Dates: 12th February – 14th February; 16th February – 23rd February
Arrived via: Plane via Dubai
Stayed at: Murmuri, La Rambla; Melia Sky Barcelona, Poblenou
Cuisine: Cold meats and tapas
Local beer: El Dramm
Local team: Barcelona FC
Barcelona is a fascinating city filled with winding laneways, free-flowing beer, great food, rich culture, excellent shopping and incredible architecture. We spent a total of seven days in the Catalonian capital, stumbling our way through our very basic Spanish (“Uno cerveza! Gracias?”) and hoping to hell we didn’t offend too many people (note: we probably did. Especially when M laughed out loud at the local football team during a match.)
Getting around was surprisingly easy – at the airport, we jumped straight onto the Aerobus (pr: Yarroo-boos) which takes you to three major stops: Urgell, Placa Espanya, and the central hub, Placa de Catalunya. From Catalunya, you have your choice of train, metro, taxi or bus to quickly whisk you to your next destination.
The transport system was relatively hassle-free (M got lost in the subway and caught a few wrong trams, but otherwise survived) and, while we didn’t know at the time, the Barcelona Card grants you free public transport access for a set number of days, as well as entry to various museums, galleries and sightseeing spots.
Catalunya was also the main stop for the two tourist bus lines – both were hop-on-hop-off services with two-three main routes. Both were around €25 for a single day pass, or €35 for two days, and took you to all the major sightseeing spots. The audioguide and discount voucher booklet were quite helpful, so overall the tours were a great way to see all the main areas of Barcelona relatively cheaply. Just a hint – if you’re going in winter, you will freeze on the top decks, so make sure you bring an extra scarf and some gloves.
La Rambla is the main entertainment district in Barcelona, running through Catalunya and the Gothic Quarter, and right down to the harbour. Here you’ll find open-air eateries, bars (cervescias), nightclubs, museums, chains stores and smaller boutiques. The wide road sports a paved walkway down the middle, filled with stalls, living museums, art, musicians and cafes. Take a stroll down La Rambla and you won’t be disappointed!
Apparently, Pacha nightclub is also down La Rambla. We’re not clubbers, so we didn’t visit, but friends have partied til 6am quite happily. We went to the Museo Erotica instead, because why not? There was a free beer with entry!
Sagrada Familia and Park Guell
The never-ending magnum opus of Barcelona’s favourite architectural designer, Antoni Gaudi, is a definite must-see.
Sagadra Familia is easily reached via metro, and is simply magnificent to behold. Started in the late 1880s, Gaudi worked on it until his death in the 1920s (the audio guide from the bus tours will delight in letting you know that he died after being run over by a tram. She’ll let you know what street it was, and also what hospital he died in. They’re a little Gaudi-crazy.) They’ve continued to work on it, drawing inspiration from the plans he left behind and using the souvenir and tickets sales as funding. Completion is slated for 2025.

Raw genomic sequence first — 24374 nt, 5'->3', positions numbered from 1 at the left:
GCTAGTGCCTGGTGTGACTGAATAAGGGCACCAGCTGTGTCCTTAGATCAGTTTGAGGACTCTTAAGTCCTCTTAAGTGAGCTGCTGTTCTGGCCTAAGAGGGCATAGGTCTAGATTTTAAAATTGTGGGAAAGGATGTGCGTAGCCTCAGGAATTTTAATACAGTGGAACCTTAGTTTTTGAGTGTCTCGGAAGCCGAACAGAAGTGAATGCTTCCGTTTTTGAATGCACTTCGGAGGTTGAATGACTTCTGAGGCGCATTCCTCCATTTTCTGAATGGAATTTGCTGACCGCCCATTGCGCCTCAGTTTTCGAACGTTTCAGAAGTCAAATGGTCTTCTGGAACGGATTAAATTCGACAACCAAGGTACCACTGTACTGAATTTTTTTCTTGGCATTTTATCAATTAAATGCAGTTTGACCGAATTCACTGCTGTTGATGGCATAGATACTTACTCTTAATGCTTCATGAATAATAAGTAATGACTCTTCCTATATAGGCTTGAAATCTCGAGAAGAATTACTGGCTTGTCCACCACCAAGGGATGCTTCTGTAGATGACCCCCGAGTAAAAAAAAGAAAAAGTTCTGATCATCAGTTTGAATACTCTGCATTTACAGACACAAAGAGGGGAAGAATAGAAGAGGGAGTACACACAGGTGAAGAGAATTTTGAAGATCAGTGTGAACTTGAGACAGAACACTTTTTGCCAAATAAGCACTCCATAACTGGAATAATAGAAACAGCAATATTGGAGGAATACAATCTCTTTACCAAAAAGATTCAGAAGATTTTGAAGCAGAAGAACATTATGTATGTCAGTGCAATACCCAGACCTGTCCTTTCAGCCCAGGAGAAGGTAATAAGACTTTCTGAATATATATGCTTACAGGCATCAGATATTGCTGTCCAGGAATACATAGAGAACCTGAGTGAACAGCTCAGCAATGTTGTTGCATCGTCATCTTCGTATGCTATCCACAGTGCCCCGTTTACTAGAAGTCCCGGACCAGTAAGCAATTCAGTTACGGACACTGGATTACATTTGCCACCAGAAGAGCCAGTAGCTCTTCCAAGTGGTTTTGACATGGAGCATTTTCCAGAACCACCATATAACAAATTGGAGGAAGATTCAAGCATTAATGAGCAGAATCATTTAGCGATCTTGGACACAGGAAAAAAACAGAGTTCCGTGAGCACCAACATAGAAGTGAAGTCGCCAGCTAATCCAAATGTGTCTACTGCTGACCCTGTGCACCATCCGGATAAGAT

Good luck getting in there – the lines were stretched around the block and beyond, and moved incredibly slowly. But the souvenir shop was fantastic!
Further towards the north of Barcelona is Park Guell, a public park also designed by Gaudi. There’s some interesting architecture here as well, with wide plazas and winding paths, and a fantastic view over the entire city. Definitely worth the weird trek up the hill to get there.
The Gothic Quarter – or Barri Gotic – is the historical old district of Barcelona. The original Barcelona Cathedral can be found here, and the old buildings and cobblestone laneways are simply stunning. Boutique stores and tapas bars are hidden away amongst these lanes, and its very easy to get lost in the winding streets – in a good way! There are a number of museums and art galleries through here, as well as important civic buildings.
We didn’t get a chance to do it, but it’d be a great idea to get a walking tour through the Gothic Quarter – we were eyeing off this Photoshoot Tour through Trip Advisor.
G also managed to find a bar that sold mojitos for €1 – but he may have gotten a touch too drunk to remember where it was. If someone can find it, let us know where it was!
Once the old slums, the Barceloneta is now filled with restaurants and eateries, with a lot of great seafood on offer. If you have a free night and just want to have a wander before settling on what to eat, it definitely pays to walk through Barceloneta to see what takes your fancy.
From global fashion labels to unique boutique store, Barcelona has you covered. Around La Rambla and Catalunya were Urban Outfitters, Desigual, Zara, H&M, Mango, Massimo Dutti and MAC. Shopping centres like Glories, Mar Magnum and Diagonal Mar all had fantastic food courts and plenty of shops.
For an Aussie shopper, the prices weren’t terrible – pretty on par to what you’d pay in Australia, if not a little bit less with the tax refund at the airport (if you could be bothered filling out all the paperwork).
A tip: Barcelona is known for its high quality leather items. M picked up an amazing leather jacket for $150, and a new pair of brogues for $90 – so keep some money aside for these essentials.
We loved Barcelona – even in late winter. The lanes, the architecture, the food – it was amazing. Had it been in summer, we would have hit the beaches (which still looked beautiful, but was far too cold to go near) – but that certainly didn’t diminish the experience.
It really is a city with something for everyone, from foodies to clubbers, history buffs, romantics and shopaholics.